662  DarwinPPC64, the :rect structure would be "returned" by returning
663  4 :int values in 4 different machine registers), but the same syntax
664  can be used (and hides those details) on all platforms.
666  In the examples above, we said that the (presumed source) rectangle
667  was passed by value as a value of type (:struct :rect), and we let
668  the FFI deal with the details.  Historically, this parameter could
669  have been specified as a small unsigned integer N (denoting the
670  DarwinPPC32 convention of passing the structure value a N
671  native-word-size integer arguments.)  Again, there are several
672  different conventions for passing and receiving structure values,
673  and it's best to let the FFI decide how to follow those conventions.
674  (Some of those conventions are quite complicated, and depend on
675  the size of the structure as well as the types of its fields.)
677  In all cases, a callback which declares a parameter to be of a
678  structure type can treat that parameter as a pointer an instance of
679  that structure type with fields initialized by the caller (as in
680  the case of "r" in the example above.)
682  In the ObjC bridge, the DEFINE-OBJC-METHOD macro has always provided
683  syntax for specifiying that the method "returns" a structure. (That
684  syntax is (:struct <struct-type> <parameter-name>). That continues
685  to be supported.
687  Apple's ObjC runtime provides different functions (#_objc_msgSend and
688  #_objc_msgSend_stret) to handle the cases of sending messages which
689  return non-structure and structure results.  These low-level functions
690  are very sensitive to whether the structure is actually returned via
691  an "invisible" first argument or not (this is only one of a few different
692  conventions on some platforms.)  OpenMCL's ObjC bridge makes similar
693  distinctions, but uses simple, consistent rules: a message that returns
694  a structure should always be sent via SEND/STRET (or some variant of
695  SEND/STRET) and should have a first parameter of type "pointer to
696  returned structure type", regardless of whether or not that pointer
697  is actually passed to the method implementation or just used as by
698  some platform-specific code to transfer register values.)
700  The end result of all of this (several weeks of bootstrapping) is
701  that most things are pretty much the same, at least on DarwinPPC32;
702  only foreign function calls/callbacks that involve passing structures
703  by value or returning structures need change at all, and the changes
704  generally involve being more explicit/declarative about what's going
705  on.  These changes -do- allow these idioms to be used on other
706  (64-bit) platforms, and since they're heavily used in Apple GUI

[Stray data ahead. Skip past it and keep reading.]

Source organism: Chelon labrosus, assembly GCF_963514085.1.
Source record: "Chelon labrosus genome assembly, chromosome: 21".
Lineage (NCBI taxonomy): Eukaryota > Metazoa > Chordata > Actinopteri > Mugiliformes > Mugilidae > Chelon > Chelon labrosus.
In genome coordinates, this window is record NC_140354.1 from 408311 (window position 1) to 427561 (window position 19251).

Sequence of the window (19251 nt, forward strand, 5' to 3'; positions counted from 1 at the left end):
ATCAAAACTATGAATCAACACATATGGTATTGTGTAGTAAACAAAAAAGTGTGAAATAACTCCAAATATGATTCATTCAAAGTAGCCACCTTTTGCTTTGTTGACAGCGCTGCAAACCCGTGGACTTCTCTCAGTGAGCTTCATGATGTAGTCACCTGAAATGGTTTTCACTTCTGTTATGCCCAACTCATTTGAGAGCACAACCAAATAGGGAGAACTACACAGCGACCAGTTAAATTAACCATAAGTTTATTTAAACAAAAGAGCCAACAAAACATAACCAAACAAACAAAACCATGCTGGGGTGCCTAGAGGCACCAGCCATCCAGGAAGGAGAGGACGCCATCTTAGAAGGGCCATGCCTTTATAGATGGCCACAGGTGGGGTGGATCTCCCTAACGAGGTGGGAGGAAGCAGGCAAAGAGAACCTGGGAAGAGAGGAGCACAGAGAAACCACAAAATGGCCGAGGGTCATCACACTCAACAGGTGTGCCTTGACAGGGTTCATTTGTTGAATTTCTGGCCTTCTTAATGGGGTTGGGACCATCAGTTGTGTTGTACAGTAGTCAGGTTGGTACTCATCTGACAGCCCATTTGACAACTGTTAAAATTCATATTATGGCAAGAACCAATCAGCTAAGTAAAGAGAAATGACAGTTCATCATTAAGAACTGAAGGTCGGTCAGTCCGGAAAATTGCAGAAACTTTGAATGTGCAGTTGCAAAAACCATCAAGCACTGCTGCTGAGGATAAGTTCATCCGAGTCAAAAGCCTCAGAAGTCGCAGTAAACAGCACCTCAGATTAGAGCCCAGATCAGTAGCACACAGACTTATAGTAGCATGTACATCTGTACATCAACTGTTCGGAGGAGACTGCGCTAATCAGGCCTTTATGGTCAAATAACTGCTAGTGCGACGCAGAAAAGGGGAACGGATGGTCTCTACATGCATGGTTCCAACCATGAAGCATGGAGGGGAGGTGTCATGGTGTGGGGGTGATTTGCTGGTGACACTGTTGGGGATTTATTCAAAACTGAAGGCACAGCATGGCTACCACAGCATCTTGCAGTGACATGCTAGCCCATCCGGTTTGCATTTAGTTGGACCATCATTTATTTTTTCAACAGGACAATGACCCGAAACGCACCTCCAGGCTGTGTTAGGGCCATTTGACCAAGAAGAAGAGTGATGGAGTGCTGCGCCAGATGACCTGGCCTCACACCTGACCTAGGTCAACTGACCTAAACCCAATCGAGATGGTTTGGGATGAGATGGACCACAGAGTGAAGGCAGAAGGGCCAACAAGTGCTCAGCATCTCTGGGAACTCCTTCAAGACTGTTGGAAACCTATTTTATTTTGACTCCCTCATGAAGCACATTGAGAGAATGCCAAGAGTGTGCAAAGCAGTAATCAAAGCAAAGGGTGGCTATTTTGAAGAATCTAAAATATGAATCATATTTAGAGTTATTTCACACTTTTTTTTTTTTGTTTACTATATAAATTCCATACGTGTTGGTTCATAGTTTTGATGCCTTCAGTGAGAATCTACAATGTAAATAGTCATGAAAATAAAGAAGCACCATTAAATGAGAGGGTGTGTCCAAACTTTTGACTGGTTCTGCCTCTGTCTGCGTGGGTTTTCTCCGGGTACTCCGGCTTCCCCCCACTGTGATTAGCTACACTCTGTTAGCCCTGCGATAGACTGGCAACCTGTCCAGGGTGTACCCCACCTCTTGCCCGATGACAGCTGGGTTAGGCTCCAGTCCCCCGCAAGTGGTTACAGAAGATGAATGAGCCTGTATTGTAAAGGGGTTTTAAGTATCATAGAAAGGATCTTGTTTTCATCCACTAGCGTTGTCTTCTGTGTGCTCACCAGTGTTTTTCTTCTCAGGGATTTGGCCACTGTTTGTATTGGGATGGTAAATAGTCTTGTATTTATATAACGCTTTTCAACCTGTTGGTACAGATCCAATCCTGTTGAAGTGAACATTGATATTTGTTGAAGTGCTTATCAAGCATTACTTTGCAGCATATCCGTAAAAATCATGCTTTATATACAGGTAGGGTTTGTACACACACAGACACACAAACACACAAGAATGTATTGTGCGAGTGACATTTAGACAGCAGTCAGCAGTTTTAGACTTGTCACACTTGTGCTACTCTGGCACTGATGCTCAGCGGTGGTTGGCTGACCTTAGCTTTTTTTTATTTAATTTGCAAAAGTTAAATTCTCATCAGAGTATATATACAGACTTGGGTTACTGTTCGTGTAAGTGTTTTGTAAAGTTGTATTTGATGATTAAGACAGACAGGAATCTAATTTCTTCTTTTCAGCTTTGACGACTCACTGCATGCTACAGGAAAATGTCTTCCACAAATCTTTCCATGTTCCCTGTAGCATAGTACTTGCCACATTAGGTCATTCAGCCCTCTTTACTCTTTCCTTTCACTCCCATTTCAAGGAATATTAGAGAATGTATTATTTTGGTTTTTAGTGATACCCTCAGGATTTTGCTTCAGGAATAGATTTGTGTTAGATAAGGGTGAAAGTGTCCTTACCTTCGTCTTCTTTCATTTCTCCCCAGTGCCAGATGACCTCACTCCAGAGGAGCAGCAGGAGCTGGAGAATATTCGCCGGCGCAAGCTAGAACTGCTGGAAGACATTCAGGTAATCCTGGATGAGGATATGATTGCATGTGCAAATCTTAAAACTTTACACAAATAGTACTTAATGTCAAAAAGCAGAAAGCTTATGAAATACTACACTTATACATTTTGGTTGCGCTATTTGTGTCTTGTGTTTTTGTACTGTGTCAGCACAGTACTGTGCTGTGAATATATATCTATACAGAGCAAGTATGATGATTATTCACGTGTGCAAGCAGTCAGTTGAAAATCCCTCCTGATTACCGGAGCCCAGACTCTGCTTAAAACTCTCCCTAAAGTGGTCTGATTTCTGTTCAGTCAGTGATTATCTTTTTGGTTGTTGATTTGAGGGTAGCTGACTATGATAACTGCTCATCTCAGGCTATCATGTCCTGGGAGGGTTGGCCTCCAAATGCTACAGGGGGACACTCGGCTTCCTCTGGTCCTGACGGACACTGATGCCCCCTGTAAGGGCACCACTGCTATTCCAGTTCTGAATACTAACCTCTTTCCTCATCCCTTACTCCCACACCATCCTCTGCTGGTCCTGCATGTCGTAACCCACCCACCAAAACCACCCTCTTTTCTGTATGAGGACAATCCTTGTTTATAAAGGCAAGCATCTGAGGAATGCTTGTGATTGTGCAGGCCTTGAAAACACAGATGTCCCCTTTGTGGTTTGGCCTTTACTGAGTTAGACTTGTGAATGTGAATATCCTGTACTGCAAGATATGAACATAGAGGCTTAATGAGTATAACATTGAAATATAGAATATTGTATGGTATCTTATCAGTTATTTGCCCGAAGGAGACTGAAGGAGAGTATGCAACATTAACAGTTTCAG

707  libraries and since 64-bit versions of Carbon and Cocoa are announced
708  features of Leopard, it seemed appropriate to get support for this
709  stuff into the FFI on those platforms and to try to do it in a way
710  that hid the platform-dependent details.  (I didn't expect all of
711  this to take so long.)
713- The initial listener PROCESS now persists across SAVE-APPLICATION.
714  This means that (for instance):
716  ? (defvar *listener-process* (current-process))
718  ? (save-application "new.image")
719  shell> openmcl new.image
720  ? (eq (current-process) *listener-process*)
721  T
722  ;; though of course the underlying OS thread, stacks, etc are unlikely
723  ;; to be "equal" in any sense.
725  The current process is sometimes used to mark "ownership" of thread-private
726  hash-tables and streams.  (Even though it doesn't make much sense for
727  STREAMs to persist across SAVE-APPLICATION, it does make sense for
728  HASH-TABLEs to do so; HASH-TABLES created with the :PRIVATE T option
729  and "owned" by the initial listener process continue to be owned by
730  that the current listener process in the new image.)
732- All of the FFI changes above do seem to allow the Cocoa IDE example
733  to run on ppc64/x86-64 (as well as ppc32) under Leopard, and
734  hopefully that'll soon be true of applications generated via Mikel
735  Evins' Bosco system as well.  The bridge and demo code have been
736  conditionalized to support ObjC 2.0 on 64-bit systems, to avoid
737  deprecated functions and methods, and to support 64-bit Cocoa
738  changes.  Hopefully, this has been done in a way that doesn't break
739  PPC32 Cocoa under Tiger (he said, quickly rushing to the nearest
740  PPC32 Tiger machine and breathing a sigh of relief when the Cocoa
741  listener appeared ..)  64-bit Cocoa sometimes used 64-bit signed and
742  unsigned integers in place of 32-bit integers; accordingly, the
743  foreign types :<NSI>nteger and :<NSUI>nteger are defined (as 32-bit
744  signed/unsigned integers) on 32-bit platforms, and these types are
745  used in some method and type definitions.  (Those integer types are